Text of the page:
N.H. Wrongful Termination: What Does “At-Will” Employment Mean? Part II

So what rights do you have as an “at-will” employee, if your boss can terminate you arbitrarily for no reason at all? Even at-will employees are protected by certain exceptions to the “at-will” rule, and also by specific State and Federal employment statutes.

The primary exception to the “at-will” rule under State law is the legal concept of “wrongful termination.” It is important to understand that “wrongful termination” does not equal “unfair termination.” It is a legal claim with a very specific set of elements that must be proved: You have to show that you were (a) terminated (b) in bad faith, for (c) performing an act that public policy would encourage, or refusing to perform an act that public policy would condemn. In other words, you have to show that you took a stand on something important, like safety, health, or illegal conduct, and that your employer fired you because of it.

Statutory exceptions to the “at-will” employment rule under New Hampshire law include the Whistleblower’s Protection Act (which works similarly to the concept of “wrongful termination,” but requires you to report unlawful conduct by your employer to have a claim), and the N.H. Human Rights Act, which prohibits discrimination against certain protected categories of employees (i.e., gender, age, race, religion, sexual orientation, and disability).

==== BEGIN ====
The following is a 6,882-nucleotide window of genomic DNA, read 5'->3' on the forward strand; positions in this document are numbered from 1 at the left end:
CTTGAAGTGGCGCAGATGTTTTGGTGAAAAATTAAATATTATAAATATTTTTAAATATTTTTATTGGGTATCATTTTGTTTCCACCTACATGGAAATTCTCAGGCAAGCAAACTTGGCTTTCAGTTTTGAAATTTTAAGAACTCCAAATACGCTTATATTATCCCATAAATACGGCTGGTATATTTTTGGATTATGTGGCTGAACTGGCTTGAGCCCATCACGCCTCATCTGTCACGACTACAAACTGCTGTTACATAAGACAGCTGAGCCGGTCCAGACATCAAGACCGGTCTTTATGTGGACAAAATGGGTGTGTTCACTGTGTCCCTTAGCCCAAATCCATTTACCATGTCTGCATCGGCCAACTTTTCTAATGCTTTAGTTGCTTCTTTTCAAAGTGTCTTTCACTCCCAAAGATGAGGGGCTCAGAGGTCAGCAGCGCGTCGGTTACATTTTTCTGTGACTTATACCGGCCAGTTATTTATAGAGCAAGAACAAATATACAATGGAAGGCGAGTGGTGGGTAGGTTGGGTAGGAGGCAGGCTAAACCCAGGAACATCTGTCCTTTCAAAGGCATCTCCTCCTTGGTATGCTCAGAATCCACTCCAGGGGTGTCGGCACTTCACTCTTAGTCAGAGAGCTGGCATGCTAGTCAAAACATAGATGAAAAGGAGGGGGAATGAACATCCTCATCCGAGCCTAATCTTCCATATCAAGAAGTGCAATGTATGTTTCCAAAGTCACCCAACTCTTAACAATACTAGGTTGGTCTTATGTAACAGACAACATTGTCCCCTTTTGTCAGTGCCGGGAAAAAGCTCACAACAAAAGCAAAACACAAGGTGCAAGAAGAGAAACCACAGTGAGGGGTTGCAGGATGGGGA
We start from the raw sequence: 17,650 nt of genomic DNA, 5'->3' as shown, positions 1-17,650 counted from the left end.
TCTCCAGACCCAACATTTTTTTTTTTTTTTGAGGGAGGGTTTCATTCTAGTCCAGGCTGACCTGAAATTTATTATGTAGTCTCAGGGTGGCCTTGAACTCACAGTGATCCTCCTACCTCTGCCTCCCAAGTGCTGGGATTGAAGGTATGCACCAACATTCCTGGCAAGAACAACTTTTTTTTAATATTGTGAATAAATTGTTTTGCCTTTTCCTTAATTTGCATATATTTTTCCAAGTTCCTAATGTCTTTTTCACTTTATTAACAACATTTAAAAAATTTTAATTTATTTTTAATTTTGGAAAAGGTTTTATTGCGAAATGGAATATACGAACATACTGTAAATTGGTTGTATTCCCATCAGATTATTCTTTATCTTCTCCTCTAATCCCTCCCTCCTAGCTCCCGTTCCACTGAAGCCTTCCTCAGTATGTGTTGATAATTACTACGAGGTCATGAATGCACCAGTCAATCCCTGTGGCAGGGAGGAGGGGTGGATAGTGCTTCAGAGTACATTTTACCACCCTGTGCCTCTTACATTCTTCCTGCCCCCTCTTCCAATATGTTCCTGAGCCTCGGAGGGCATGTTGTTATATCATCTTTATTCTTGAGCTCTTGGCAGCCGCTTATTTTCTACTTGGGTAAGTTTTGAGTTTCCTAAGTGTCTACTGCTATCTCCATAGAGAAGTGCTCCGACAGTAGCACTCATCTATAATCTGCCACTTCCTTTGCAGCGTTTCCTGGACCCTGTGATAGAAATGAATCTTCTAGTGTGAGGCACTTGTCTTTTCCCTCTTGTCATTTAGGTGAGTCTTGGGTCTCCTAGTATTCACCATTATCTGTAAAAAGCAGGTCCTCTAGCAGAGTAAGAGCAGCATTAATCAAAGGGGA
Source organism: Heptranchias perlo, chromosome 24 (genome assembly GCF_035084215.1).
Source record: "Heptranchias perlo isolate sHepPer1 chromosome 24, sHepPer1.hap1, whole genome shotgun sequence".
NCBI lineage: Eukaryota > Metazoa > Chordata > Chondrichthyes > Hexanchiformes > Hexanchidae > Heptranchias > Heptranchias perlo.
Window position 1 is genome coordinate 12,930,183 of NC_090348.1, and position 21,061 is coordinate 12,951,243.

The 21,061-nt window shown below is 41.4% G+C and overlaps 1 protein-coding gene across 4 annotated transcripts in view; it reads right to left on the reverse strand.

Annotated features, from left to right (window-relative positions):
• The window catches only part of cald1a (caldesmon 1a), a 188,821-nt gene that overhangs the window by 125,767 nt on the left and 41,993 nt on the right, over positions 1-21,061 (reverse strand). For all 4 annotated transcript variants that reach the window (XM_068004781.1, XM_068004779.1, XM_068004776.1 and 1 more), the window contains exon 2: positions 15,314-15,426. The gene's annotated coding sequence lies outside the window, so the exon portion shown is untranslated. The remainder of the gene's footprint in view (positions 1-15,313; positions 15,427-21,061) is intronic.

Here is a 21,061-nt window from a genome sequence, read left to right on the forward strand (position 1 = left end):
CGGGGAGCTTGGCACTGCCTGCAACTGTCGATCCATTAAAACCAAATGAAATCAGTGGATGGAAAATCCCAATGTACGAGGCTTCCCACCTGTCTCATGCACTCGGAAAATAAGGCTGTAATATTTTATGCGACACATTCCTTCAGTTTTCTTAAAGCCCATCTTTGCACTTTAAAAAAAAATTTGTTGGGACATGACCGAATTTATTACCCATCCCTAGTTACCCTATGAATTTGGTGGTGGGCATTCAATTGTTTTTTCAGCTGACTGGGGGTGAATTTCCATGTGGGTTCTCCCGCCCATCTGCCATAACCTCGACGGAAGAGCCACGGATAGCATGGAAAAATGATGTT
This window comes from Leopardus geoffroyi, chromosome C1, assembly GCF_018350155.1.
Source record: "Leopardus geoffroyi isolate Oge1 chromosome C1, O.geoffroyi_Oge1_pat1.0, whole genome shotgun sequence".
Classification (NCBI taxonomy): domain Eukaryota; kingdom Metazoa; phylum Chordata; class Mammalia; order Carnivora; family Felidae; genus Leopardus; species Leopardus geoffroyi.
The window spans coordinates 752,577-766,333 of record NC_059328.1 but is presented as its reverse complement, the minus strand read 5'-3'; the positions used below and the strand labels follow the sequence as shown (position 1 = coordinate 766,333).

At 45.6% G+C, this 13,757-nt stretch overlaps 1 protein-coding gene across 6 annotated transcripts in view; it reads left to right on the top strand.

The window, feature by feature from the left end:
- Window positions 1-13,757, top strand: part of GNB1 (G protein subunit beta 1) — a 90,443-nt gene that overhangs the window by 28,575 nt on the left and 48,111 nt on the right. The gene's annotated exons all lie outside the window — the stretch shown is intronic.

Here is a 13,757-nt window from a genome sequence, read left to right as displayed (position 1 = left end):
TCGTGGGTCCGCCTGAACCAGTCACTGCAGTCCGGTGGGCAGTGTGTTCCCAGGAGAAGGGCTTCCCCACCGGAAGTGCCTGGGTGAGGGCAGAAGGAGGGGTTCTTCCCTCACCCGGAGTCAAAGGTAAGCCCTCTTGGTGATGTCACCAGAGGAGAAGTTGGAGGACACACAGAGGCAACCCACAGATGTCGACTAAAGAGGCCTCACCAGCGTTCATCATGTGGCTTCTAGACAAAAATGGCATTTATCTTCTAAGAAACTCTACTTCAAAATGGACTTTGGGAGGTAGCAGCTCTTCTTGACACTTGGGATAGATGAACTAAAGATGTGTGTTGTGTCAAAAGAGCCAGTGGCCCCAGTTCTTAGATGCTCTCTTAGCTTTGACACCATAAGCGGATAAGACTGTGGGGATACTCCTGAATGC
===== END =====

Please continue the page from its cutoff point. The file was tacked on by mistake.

Under Federal law, employees may not be terminated due to unlawful discrimination on the basis of race, gender, age, disability, or exercise of their rights under the Family Medical Leave Act (FMLA).

If you believe you are the victim of wrongful termination, you should consult an experienced employment attorney such as one of the attorneys at Douglas, Leonard & Garvey, P.C. Call us at 1-800-240-1988 or fill out our online contact form.

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